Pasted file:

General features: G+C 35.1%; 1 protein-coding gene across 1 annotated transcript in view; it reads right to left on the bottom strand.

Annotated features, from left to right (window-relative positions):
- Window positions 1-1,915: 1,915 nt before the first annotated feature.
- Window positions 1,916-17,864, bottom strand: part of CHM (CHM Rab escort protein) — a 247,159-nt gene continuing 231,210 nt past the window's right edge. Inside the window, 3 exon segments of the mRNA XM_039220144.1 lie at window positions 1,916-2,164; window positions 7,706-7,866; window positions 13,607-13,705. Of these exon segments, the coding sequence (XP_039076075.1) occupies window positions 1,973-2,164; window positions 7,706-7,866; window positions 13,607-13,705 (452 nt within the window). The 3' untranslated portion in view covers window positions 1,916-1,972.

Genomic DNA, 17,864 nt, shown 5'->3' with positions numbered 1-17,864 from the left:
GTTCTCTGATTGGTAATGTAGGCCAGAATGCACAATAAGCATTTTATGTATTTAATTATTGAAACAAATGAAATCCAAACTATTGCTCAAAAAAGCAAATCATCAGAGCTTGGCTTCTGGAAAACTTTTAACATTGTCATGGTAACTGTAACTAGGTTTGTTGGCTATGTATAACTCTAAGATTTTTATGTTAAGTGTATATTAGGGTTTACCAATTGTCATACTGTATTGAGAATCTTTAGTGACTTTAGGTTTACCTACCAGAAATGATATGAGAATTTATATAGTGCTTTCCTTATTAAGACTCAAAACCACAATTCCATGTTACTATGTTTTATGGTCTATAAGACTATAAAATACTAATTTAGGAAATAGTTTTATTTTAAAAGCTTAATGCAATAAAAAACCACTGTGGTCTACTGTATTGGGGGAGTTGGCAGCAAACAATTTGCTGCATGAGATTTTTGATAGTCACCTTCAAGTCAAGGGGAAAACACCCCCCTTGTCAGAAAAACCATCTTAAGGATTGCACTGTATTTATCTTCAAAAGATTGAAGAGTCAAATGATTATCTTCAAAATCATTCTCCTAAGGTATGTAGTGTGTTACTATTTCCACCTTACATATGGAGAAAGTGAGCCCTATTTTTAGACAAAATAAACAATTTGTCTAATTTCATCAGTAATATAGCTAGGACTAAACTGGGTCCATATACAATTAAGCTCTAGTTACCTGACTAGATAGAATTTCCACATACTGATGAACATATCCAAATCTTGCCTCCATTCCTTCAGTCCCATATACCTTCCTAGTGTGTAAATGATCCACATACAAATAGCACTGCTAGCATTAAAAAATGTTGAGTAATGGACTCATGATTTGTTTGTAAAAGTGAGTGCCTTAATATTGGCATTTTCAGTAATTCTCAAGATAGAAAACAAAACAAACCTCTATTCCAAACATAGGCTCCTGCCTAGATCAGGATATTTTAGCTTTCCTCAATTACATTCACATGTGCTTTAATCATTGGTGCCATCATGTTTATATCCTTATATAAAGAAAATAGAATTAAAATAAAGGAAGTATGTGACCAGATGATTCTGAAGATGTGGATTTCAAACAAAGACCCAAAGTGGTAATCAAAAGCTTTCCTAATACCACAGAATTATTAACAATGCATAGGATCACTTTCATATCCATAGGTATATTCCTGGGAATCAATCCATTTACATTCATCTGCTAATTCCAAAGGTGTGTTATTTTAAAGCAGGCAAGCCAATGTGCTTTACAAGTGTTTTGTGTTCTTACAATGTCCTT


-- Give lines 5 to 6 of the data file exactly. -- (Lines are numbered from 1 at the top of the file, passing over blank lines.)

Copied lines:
Genomic DNA, 17,864 nt, shown 5'->3' with positions numbered 1-17,864 from the left:
GTTCTCTGATTGGTAATGTAGGCCAGAATGCACAATAAGCATTTTATGTATTTAATTATTGAAACAAATGAAATCCAAACTATTGCTCAAAAAAGCAAATCATCAGAGCTTGGCTTCTGGAAAACTTTTAACATTGTCATGGTAACTGTAACTAGGTTTGTTGGCTATGTATAACTCTAAGATTTTTATGTTAAGTGTATATTAGGGTTTACCAATTGTCATACTGTATTGAGAATCTTTAGTGACTTTAGGTTTACCTACCAGAAATGATATGAGAATTTATATAGTGCTTTCCTTATTAAGACTCAAAACCACAATTCCATGTTACTATGTTTTATGGTCTATAAGACTATAAAATACTAATTTAGGAAATAGTTTTATTTTAAAAGCTTAATGCAATAAAAAACCACTGTGGTCTACTGTATTGGGGGAGTTGGCAGCAAACAATTTGCTGCATGAGATTTTTGATAGTCACCTTCAAGTCAAGGGGAAAACACCCCCCTTGTCAGAAAAACCATCTTAAGGATTGCACTGTATTTATCTTCAAAAGATTGAAGAGTCAAATGATTATCTTCAAAATCATTCTCCTAAGGTATGTAGTGTGTTACTATTTCCACCTTACATATGGAGAAAGTGAGCCCTATTTTTAGACAAAATAAACAATTTGTCTAATTTCATCAGTAATATAGCTAGGACTAAACTGGGTCCATATACAATTAAGCTCTAGTTACCTGACTAGATAGAATTTCCACATACTGATGAACATATCCAAATCTTGCCTCCATTCCTTCAGTCCCATATACCTTCCTAGTGTGTAAATGATCCACATACAAATAGCACTGCTAGCATTAAAAAATGTTGAGTAATGGACTCATGATTTGTTTGTAAAAGTGAGTGCCTTAATATTGGCATTTTCAGTAATTCTCAAGATAGAAAACAAAACAAACCTCTATTCCAAACATAGGCTCCTGCCTAGATCAGGATATTTTAGCTTTCCTCAATTACATTCACATGTGCTTTAATCATTGGTGCCATCATGTTTATATCCTTATATAAAGAAAATAGAATTAAAATAAAGGAAGTATGTGACCAGATGATTCTGAAGATGTGGATTTCAAACAAAGACCCAAAGTGGTAATCAAAAGCTTTCCTAATACCACAGAATTATTAACAATGCATAGGATCACTTTCATATCCATAGGTATATTCCTGGGAATCAATCCATTTACATTCATCTGCTAATTCCAAAGGTGTGTTATTTTAAAGCAGGCAAGCCAATGTGCTTTACAAGTGTTTTGTGTTCTTACAATGTCCTT